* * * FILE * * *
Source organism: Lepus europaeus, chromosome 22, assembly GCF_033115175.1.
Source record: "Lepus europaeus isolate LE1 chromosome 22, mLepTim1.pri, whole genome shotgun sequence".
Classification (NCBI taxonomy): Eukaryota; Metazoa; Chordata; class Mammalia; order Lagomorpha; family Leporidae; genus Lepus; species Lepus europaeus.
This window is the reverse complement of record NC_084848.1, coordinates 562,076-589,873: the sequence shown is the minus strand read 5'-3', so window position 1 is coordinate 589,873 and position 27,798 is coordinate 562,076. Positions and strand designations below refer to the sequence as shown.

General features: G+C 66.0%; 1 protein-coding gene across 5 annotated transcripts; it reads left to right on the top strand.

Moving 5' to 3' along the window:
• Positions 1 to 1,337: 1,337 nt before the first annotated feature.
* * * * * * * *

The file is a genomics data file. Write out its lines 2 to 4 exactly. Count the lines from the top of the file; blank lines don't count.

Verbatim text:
Source record: "Lepus europaeus isolate LE1 chromosome 22, mLepTim1.pri, whole genome shotgun sequence".
Classification (NCBI taxonomy): Eukaryota; Metazoa; Chordata; class Mammalia; order Lagomorpha; family Leporidae; genus Lepus; species Lepus europaeus.
This window is the reverse complement of record NC_084848.1, coordinates 562,076-589,873: the sequence shown is the minus strand read 5'-3', so window position 1 is coordinate 589,873 and position 27,798 is coordinate 562,076. Positions and strand designations below refer to the sequence as shown.